March 28, 2014
Lynsey Addario and that Audi Commercial: Reframing the War Photographer — (Postscript Added)
Sure, we could dwell on the commercialism, Audi channeling the aura of a conflict photographer into a luxury car. We could also focus on the reflex to turn war photographers into rockstars and public icons — especially in an age where personal branding and the glorification of self seems to trample all. And yes, good advertising, because it feeds off the culture’s pulse and is all too clever about where the heart meets the mind, means: prepare to get owned.
In spite of all that, though, what a fresh reflection for an industry that has been so historically identified by the adrenaline rush and the macho, male war photographer. Even if this recasting was the product of umpteen focus groups, it’s both gratifying and affirming to see the quintessential war shooter, in such a general public medium, personified by a woman as committed and accomplished, talented and respected as Lynsey Addario.
Of course, her sequence in the general commercial, as well as her Audi-branded profile piece (taken and thrown on the ground; kicked in my face) is largely colored by her experience of abduction and sexual aggression meted out by Gaddafi loyalist in Libya. Clearly, It’s her resilience and undeterred self-expression in the aftermath that Audi aims to port to the car. If that story helps sell some vehicles, good for Audi. For women, especially in that younger target demographic, more power to them that Lynsey’s empowerment is so organically situated in her professional role. And for photography and photojournalism, what a sign of development: not just the gender, but this quiet confidence.
Since I wrote about this on Friday, I realize that I missed the boat. Or, had a breakdown out on the way to the road track. Kicking the tires, I can see I felt obligated to say something about these commercials because people I respect were confused by them and wanted me to weigh in. My mistake is that I hit the gas pedal when the subject matter — as deeply crafty as big time, huge dollar TV commercials are — was not only very entwined but well off the road of my main light, which is news and news photography (vs. photographers).
Still, I get that people in the tribe are concerned about Audi’s engagement of one of their own, and upset with me for delving in without saying something/s that make more sense. For that reason, I felt a U-turn was in order, at least to revisit my original quick stop. It’s not that I actually have much to say about the videos, but I know I can take a much better drive at some better questions.
In looking at Dues and Uncompromised Portrait, the first question — back to myself, based on what I wrote on Friday — is how much the casting and dramatization of Ms. Addario’s kidnapping in Libya really represents a victory for human perseverance, female empowerment and a reframing of the public stereotype of the male war photographer? Is that what’s really going on here or are the ads raising much different questions. If do-overs are ever really possible, here’s what I might be asking instead:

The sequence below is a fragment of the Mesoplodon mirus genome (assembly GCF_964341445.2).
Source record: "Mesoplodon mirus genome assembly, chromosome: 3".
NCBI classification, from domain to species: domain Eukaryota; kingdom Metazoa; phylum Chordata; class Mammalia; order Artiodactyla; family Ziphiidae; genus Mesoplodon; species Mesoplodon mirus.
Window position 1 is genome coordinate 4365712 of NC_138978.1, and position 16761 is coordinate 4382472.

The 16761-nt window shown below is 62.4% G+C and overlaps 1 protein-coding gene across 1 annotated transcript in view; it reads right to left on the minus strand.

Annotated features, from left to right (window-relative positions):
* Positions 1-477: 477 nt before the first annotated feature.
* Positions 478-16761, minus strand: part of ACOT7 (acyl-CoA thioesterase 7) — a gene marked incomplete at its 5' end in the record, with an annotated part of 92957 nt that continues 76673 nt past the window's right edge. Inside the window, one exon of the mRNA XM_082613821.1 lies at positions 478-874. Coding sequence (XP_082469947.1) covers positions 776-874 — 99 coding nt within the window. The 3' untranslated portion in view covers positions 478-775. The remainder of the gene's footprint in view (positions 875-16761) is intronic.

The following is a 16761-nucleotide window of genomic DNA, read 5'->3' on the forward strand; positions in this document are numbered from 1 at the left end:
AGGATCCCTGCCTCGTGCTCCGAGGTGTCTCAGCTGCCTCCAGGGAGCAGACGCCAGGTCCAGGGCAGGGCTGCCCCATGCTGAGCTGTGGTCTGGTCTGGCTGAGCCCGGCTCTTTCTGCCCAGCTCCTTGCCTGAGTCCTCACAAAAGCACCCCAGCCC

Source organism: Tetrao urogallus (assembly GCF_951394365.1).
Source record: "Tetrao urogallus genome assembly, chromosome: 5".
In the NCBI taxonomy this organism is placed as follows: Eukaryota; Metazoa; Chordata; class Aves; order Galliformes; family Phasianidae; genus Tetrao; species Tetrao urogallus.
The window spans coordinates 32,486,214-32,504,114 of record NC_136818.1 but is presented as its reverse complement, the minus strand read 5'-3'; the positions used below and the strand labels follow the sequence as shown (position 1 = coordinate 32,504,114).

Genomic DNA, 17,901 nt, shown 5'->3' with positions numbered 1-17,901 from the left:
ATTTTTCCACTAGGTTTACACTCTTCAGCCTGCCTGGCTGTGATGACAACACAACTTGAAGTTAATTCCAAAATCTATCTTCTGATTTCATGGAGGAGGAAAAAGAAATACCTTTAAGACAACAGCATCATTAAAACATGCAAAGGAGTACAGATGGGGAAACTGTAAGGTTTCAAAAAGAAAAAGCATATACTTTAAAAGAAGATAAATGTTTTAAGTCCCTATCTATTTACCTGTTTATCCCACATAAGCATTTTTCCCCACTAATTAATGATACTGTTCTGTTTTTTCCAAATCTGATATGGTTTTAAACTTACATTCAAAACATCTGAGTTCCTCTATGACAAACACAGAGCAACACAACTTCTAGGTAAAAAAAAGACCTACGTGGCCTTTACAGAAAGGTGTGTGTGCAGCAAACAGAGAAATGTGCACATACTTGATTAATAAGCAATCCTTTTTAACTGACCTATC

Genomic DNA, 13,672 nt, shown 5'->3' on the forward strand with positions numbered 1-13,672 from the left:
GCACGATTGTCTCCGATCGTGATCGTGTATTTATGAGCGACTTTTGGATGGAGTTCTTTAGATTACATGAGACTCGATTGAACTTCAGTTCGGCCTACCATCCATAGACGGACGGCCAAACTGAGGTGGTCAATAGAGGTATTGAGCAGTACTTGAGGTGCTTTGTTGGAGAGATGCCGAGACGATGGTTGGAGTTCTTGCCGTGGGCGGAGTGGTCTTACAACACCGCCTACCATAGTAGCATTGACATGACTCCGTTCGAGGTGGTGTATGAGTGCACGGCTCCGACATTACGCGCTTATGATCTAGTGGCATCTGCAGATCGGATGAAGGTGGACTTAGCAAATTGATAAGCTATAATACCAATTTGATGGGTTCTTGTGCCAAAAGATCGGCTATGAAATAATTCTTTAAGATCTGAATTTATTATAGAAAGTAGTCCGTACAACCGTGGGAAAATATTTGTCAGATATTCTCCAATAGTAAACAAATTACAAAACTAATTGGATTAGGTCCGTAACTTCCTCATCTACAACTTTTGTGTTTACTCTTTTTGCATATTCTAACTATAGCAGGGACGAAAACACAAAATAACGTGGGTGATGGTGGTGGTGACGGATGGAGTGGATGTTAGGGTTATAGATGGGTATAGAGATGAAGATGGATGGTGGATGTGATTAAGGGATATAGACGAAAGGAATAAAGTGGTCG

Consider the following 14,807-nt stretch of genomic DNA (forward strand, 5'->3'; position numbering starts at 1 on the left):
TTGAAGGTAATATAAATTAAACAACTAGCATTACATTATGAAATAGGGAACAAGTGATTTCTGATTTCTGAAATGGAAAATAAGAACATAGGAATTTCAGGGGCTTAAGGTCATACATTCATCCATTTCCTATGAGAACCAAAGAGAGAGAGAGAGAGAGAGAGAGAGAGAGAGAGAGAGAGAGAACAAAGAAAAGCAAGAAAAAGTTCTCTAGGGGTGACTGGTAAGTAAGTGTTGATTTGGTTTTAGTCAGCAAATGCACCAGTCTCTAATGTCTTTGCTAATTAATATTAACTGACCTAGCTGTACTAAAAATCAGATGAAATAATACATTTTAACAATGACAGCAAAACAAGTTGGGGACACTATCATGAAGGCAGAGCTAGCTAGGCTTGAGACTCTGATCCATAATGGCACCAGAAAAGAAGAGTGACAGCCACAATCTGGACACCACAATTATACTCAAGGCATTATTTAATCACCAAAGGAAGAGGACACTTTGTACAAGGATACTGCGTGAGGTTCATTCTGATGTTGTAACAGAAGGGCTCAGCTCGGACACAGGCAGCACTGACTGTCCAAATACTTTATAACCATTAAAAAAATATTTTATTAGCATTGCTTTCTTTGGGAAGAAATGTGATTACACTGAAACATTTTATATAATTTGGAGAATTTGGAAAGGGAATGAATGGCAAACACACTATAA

• How are we to understand the underlying plot in the dramatization in the commercial? When Addario states with conviction in the main commercial “I’ve had my share of getting sand kicked in my face” and then raises her camera and continues shooting, to what extent does it reference her general mistreatment by the Libyan captors and to what extent does it reference the sexual harassment/assault and potential for humiliation that received so much attention (1, 2, 3, 4) by the media?
•To what extent is Ms. Addario’s role as a photojournalist complicated by other roles set up by the ad, such as cultural celebrity or abuse victim? And to what extent has her experience and the media attention to her misfortune become the basis of a commercial transaction, Audi adopting it to associate the Audi A3 with the quality (and tag line) of being: “uncompromising.”
• In commercializing the episode in Libya in the profile ad, was there any recognition in advance as to how the dramatizing of the event might reflect on the loss of the driver, Mohammed, who by the account of the journalists, lost his life in the abduction?
• And in creating a dramatization of Addario shaking off the attack/abuse while caught in a building in a desert conflict situation, how much does the ad valorize her just for overcoming her victimization? And, to what extent does the role of victim actually compete with her role as a photographer, representing her strength as internal and gender-based as opposed to symbolic of her profession and the fortitude of all war photographers, male and female.
Clearly, Lynsey Addario is one of the most accomplished photojournalists in the field. Her commitment to her craft and to documenting the experience and the adversity facing men, woman and children around the world has made a significant contribution to her profession and the world. To the extent the Audi commercials frame the journalist as a celebrity and a public commodity, however, and frame her experience of victimization as a defining characteristic in the eye of a vastly wider audience, I could probably have paid a little more attention to the road.